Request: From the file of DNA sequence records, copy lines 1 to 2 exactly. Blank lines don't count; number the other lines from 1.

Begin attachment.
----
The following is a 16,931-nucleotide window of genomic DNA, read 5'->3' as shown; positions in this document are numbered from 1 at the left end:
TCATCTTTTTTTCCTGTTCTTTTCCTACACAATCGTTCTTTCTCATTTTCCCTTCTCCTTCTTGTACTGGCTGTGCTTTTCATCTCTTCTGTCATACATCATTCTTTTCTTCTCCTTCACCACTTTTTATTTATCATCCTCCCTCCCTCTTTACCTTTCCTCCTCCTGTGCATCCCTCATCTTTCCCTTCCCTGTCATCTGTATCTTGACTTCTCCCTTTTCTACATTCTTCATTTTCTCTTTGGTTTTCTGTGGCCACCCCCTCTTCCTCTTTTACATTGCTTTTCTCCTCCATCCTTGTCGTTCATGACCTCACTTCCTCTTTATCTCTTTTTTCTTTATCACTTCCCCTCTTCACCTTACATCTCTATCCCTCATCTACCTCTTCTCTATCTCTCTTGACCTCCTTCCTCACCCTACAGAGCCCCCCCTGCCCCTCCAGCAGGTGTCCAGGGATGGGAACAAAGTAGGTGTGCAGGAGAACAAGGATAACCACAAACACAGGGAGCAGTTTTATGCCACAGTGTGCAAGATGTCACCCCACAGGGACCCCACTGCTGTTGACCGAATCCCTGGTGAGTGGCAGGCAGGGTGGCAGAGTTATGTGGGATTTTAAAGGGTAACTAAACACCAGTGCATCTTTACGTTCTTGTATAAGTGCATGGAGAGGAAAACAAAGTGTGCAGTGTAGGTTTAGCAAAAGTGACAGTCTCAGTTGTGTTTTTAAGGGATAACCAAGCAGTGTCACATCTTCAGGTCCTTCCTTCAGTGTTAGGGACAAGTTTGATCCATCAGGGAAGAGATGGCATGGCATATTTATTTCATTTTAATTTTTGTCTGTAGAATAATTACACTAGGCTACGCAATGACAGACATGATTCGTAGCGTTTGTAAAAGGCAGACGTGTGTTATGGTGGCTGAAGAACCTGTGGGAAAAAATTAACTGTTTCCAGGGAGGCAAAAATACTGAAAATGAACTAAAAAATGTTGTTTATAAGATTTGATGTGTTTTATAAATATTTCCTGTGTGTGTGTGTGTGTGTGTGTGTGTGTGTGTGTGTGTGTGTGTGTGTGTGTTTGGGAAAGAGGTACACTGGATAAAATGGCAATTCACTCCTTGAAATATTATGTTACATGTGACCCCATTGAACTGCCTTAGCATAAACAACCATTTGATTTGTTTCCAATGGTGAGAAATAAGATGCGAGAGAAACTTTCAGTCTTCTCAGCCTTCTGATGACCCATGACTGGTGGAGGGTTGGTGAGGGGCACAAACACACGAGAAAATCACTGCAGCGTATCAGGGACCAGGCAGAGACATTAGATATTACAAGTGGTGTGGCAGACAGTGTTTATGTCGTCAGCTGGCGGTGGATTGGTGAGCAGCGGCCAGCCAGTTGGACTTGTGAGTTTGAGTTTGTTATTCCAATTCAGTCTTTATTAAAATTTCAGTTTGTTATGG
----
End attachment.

The following is a 16,931-nucleotide window of genomic DNA, read 5'->3' as shown; positions in this document are numbered from 1 at the left end:
TCATCTTTTTTTCCTGTTCTTTTCCTACACAATCGTTCTTTCTCATTTTCCCTTCTCCTTCTTGTACTGGCTGTGCTTTTCATCTCTTCTGTCATACATCATTCTTTTCTTCTCCTTCACCACTTTTTATTTATCATCCTCCCTCCCTCTTTACCTTTCCTCCTCCTGTGCATCCCTCATCTTTCCCTTCCCTGTCATCTGTATCTTGACTTCTCCCTTTTCTACATTCTTCATTTTCTCTTTGGTTTTCTGTGGCCACCCCCTCTTCCTCTTTTACATTGCTTTTCTCCTCCATCCTTGTCGTTCATGACCTCACTTCCTCTTTATCTCTTTTTTCTTTATCACTTCCCCTCTTCACCTTACATCTCTATCCCTCATCTACCTCTTCTCTATCTCTCTTGACCTCCTTCCTCACCCTACAGAGCCCCCCCTGCCCCTCCAGCAGGTGTCCAGGGATGGGAACAAAGTAGGTGTGCAGGAGAACAAGGATAACCACAAACACAGGGAGCAGTTTTATGCCACAGTGTGCAAGATGTCACCCCACAGGGACCCCACTGCTGTTGACCGAATCCCTGGTGAGTGGCAGGCAGGGTGGCAGAGTTATGTGGGATTTTAAAGGGTAACTAAACACCAGTGCATCTTTACGTTCTTGTATAAGTGCATGGAGAGGAAAACAAAGTGTGCAGTGTAGGTTTAGCAAAAGTGACAGTCTCAGTTGTGTTTTTAAGGGATAACCAAGCAGTGTCACATCTTCAGGTCCTTCCTTCAGTGTTAGGGACAAGTTTGATCCATCAGGGAAGAGATGGCATGGCATATTTATTTCATTTTAATTTTTGTCTGTAGAATAATTACACTAGGCTACGCAATGACAGACATGATTCGTAGCGTTTGTAAAAGGCAGACGTGTGTTATGGTGGCTGAAGAACCTGTGGGAAAAAATTAACTGTTTCCAGGGAGGCAAAAATACTGAAAATGAACTAAAAAATGTTGTTTATAAGATTTGATGTGTTTTATAAATATTTCCTGTGTGTGTGTGTGTGTGTGTGTGTGTGTGTGTGTGTGTGTGTGTGTGTGTGTTTGGGAAAGAGGTACACTGGATAAAATGGCAATTCACTCCTTGAAATATTATGTTACATGTGACCCCATTGAACTGCCTTAGCATAAACAACCATTTGATTTGTTTCCAATGGTGAGAAATAAGATGCGAGAGAAACTTTCAGTCTTCTCAGCCTTCTGATGACCCATGACTGGTGGAGGGTTGGTGAGGGGCACAAACACACGAGAAAATCACTGCAGCGTATCAGGGACCAGGCAGAGACATTAGATATTACAAGTGGTGTGGCAGACAGTGTTTATGTCGTCAGCTGGCGGTGGATTGGTGAGCAGCGGCCAGCCAGTTGGACTTGTGAGTTTGAGTTTGTTATTCCAATTCAGTCTTTATTAAAATTTCAGTTTGTTATGG